Tuesday, January 25, 2022

The Gilded Age on HBO

Famous forever already as the creator of Downton Abbey, Julian Fellowes has now added to his résumé a new historical drama, The Gilded Age, set in New York during the so-called "Gilded Age," the boom years of 1880s. The series has nine episodes, the first of which, "Never The New," was aired on HBO last night.

It was the 1970s British series Upstairs, Downstairs that first set the standard for such enterprises. Downton Abbey, while very different in certain respects, reprised the Upstairs, Downstairs motif of an upper-class English family and their servants, going through the ordinary stresses of family life magnified by the complications of historical change. Both series spanned British history from the late Edwardian era through the traumatic experience of World War I to the 1920s. Both endeared themselves to their audiences through the incredibly interesting and well-played characters (both upstairs and down) as well as through the equally interesting experience of watching and epoch dramatic historical changes and the impact of those changes of a traditional way of life going from a social norm to a no longer normative relic of a bygone past, a pst not really missed in practice but much romanticized in theory.

Setting The Gilded Age in New York in the boom years of 1880s breaks that mold, no matter how many rich people, fancy houses, beautiful outfits, and servants still populate the screen. Fellowes, et al., have assembled a fantastic cast, who should be able to do wonders with this story. And perhaps they will. The first episode basically introduces everybody and the thematic storyline and leaves us wondering what more there is for them to do.

In a sense, The Gilded Age is ill-served by comparisons with either Downton Abbey or its illustrious predecessor Upstairs, Downstairs. First of all, it is not about actual aristocracy and all the deference that accompanies it, because it cannot be. It is set in the U.S., which however unequal a society simply did not have the appropriate feudal cultural inheritance. Secondly, whereas the more famous British series were about aristocracy in a slow process of historical decline, this series seems as much about a pseudo-aristocracy (the "old money" families with pedigrees back to colonial times) being replaced by an oligarchy of "new money." While the rise of the "middle classes" was an underlying Downton Abbey theme (e.g., Cousin Matthew's "middle-class" background and ideas, Lady Mary's  unsuitable fiancé Richard Calysle, Lady Edith's lover Michael Gregson, etc.), The Gilded Age is inherently about the rise of the new class of plutocrats, who are more "middle class" in background and outlook compared with the "old money" they are displacing, who are, of course, less aristocratic than they pretend to be.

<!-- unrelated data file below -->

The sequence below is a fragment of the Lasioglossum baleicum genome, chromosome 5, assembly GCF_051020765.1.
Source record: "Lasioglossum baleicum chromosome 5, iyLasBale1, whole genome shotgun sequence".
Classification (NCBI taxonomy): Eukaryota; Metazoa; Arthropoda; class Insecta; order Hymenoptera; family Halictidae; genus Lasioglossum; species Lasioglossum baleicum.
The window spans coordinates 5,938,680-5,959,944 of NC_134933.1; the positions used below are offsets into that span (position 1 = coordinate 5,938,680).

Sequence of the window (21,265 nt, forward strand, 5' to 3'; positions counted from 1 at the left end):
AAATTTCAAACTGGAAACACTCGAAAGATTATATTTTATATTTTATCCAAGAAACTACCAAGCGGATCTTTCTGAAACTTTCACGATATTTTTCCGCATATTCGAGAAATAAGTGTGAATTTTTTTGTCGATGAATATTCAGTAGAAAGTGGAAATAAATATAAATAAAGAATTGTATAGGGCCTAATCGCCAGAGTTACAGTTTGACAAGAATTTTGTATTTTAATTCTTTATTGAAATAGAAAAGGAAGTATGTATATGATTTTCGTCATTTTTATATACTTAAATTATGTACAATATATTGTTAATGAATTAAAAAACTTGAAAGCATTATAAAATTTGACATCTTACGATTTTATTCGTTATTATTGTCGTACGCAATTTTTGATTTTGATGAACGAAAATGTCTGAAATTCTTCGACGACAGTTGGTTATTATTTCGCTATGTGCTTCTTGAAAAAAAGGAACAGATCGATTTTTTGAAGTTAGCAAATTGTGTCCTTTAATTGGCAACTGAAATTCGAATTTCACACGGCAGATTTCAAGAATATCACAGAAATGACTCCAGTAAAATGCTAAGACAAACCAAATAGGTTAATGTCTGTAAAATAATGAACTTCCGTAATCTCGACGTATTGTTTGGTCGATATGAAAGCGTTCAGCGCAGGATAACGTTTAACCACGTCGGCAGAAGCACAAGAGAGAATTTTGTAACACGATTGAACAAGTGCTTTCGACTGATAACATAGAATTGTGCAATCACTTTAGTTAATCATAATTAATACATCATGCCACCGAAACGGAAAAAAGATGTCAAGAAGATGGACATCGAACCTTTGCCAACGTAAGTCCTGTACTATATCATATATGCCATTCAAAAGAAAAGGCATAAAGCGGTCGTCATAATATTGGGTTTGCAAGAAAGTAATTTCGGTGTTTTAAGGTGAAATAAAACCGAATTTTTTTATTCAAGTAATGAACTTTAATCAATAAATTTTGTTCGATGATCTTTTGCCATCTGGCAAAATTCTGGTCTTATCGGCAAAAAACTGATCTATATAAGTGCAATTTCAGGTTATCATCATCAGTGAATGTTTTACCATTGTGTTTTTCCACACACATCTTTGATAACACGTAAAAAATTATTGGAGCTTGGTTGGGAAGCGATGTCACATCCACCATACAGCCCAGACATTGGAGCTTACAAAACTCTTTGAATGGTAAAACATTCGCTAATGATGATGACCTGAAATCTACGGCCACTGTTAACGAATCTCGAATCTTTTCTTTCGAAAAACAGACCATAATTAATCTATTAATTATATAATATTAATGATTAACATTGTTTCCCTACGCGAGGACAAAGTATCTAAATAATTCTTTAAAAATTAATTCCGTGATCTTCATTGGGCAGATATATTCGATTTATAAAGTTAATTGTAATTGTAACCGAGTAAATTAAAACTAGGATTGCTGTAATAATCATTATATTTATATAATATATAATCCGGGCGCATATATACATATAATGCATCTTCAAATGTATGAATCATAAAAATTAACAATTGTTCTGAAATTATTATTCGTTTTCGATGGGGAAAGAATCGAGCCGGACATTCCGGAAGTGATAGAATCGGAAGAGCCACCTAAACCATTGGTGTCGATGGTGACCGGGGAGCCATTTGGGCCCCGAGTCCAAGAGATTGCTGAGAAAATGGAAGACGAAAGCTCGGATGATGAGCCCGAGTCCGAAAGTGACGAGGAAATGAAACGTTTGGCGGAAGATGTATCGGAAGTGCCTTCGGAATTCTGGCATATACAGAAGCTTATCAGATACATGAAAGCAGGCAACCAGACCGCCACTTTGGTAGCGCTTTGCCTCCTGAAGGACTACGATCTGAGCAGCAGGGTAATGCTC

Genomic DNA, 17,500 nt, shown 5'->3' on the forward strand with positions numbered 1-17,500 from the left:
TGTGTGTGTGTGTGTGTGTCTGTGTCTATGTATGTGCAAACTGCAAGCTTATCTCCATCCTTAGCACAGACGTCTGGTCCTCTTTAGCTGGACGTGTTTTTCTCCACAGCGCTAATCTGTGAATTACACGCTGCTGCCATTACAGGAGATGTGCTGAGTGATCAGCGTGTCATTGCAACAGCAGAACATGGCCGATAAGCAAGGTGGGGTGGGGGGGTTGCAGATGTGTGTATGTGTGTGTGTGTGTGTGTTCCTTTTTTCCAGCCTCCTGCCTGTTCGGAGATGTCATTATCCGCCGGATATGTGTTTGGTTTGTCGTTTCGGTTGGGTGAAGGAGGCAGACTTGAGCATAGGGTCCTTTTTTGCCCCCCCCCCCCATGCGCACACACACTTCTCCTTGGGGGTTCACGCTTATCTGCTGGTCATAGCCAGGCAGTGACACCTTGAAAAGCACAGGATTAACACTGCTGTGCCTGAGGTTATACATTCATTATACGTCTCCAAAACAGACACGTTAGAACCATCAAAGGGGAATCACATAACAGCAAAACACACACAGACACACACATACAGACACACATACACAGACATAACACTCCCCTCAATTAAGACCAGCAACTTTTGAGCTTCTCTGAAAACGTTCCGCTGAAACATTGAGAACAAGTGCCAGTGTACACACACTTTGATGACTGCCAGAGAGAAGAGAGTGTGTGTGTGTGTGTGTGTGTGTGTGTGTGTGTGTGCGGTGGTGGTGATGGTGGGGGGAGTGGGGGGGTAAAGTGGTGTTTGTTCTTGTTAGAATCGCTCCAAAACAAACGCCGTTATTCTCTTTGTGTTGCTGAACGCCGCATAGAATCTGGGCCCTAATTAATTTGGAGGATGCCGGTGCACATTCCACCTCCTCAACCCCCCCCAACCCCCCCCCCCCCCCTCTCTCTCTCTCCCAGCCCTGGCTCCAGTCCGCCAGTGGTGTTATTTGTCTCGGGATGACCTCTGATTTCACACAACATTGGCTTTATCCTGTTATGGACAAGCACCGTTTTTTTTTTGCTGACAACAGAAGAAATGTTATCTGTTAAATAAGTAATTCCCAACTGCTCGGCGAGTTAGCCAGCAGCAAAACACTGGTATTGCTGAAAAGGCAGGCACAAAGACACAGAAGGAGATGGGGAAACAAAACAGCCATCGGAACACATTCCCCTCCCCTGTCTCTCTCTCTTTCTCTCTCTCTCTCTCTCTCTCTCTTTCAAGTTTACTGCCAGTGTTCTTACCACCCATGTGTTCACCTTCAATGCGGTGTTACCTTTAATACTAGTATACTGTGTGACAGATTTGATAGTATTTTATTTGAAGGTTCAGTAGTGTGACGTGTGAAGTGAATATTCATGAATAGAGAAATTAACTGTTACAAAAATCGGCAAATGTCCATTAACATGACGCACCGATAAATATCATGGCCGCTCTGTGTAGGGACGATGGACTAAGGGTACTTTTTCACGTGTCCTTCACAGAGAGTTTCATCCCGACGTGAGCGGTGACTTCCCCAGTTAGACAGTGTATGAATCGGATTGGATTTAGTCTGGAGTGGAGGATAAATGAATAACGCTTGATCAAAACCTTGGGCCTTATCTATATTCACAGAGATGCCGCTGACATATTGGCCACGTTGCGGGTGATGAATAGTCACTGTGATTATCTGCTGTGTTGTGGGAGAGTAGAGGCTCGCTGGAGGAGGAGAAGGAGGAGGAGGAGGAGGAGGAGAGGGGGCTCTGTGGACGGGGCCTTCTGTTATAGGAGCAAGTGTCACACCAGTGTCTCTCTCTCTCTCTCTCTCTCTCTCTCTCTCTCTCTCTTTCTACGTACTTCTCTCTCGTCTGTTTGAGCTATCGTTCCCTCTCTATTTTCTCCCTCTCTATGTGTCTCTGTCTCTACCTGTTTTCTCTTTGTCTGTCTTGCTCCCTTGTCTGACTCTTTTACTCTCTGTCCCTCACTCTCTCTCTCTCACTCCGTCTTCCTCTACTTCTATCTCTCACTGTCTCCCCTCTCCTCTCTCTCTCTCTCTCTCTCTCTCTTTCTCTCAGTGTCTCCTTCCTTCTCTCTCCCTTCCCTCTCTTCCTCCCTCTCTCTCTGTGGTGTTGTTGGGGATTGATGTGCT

The Gilded Age recalls a real period in American history. Of course, what was ultimately much more interesting about the 'new money" dominance was not its displacement of a pseudo-aristocracy of "old money" but rather its destruction of whatever was left of the earlier egalitarianism of the colonial, founding, and Jacksonian eras. That would make a less interesting interpersonal drama. Hopefully, the series can make more interesting the alternative, if somewhat contrived, interpersonal drama of competition among complacent rich women resisting the rise of ambitious rich women.

Because this is HBO and because this is 2022, the series seems to be aiming at a more contemporary feel in regard to the range of issues addressed. Unlike Europeans, who have an authentic feudal heritage and hence understand class, Americans tend to resist acknowledging the reality of class and class conflict. Race. on the other hand, has been a conflict in American history from its beginning, and has often served as a surrogate for what might otherwise be class conflicts. The Gilded Age presents itself primarily as a class conflict within the ultra-rich, but very early on introduces the complex and fraught issue of race through the seemingly improbable friendship between two of the main characters, through whom we get to see some of the challenges and difficulties of being Black (albeit northern, somewhat middle-class Black) in post-Civil War ebulliently capitalist New York. Whatever the series will do with that dimension of the story, it has the potential to enrich the interactions of otherwise apparently one-dimensional characters. The same, potentially, for the series' (equally improbable) foray into sexual diversity in late 19th-century upper-class experience.

After only one episode, while aspects of the storyline are obvious and where individual characters are headed also seems obvious, it remains to be seen how they will be developed and what surprises may still be in store.

(Photo: The New York Times)

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